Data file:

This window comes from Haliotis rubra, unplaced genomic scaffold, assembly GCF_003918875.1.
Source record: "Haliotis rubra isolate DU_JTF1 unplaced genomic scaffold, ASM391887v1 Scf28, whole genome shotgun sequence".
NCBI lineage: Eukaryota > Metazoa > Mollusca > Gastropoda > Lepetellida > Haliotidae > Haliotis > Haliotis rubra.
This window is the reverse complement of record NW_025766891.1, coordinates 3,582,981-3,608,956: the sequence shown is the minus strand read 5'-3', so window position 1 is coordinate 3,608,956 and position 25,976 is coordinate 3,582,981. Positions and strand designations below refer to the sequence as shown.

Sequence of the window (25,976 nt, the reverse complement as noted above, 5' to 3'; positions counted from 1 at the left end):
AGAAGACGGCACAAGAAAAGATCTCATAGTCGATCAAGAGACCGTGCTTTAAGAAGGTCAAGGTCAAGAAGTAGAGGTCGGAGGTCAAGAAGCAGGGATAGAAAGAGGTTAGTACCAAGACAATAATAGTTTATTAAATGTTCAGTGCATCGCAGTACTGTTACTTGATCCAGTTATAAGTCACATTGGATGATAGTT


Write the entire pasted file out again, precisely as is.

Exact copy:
This window comes from Haliotis rubra, unplaced genomic scaffold, assembly GCF_003918875.1.
Source record: "Haliotis rubra isolate DU_JTF1 unplaced genomic scaffold, ASM391887v1 Scf28, whole genome shotgun sequence".
NCBI lineage: Eukaryota > Metazoa > Mollusca > Gastropoda > Lepetellida > Haliotidae > Haliotis > Haliotis rubra.
This window is the reverse complement of record NW_025766891.1, coordinates 3,582,981-3,608,956: the sequence shown is the minus strand read 5'-3', so window position 1 is coordinate 3,608,956 and position 25,976 is coordinate 3,582,981. Positions and strand designations below refer to the sequence as shown.

Sequence of the window (25,976 nt, the reverse complement as noted above, 5' to 3'; positions counted from 1 at the left end):
AGAAGACGGCACAAGAAAAGATCTCATAGTCGATCAAGAGACCGTGCTTTAAGAAGGTCAAGGTCAAGAAGTAGAGGTCGGAGGTCAAGAAGCAGGGATAGAAAGAGGTTAGTACCAAGACAATAATAGTTTATTAAATGTTCAGTGCATCGCAGTACTGTTACTTGATCCAGTTATAAGTCACATTGGATGATAGTT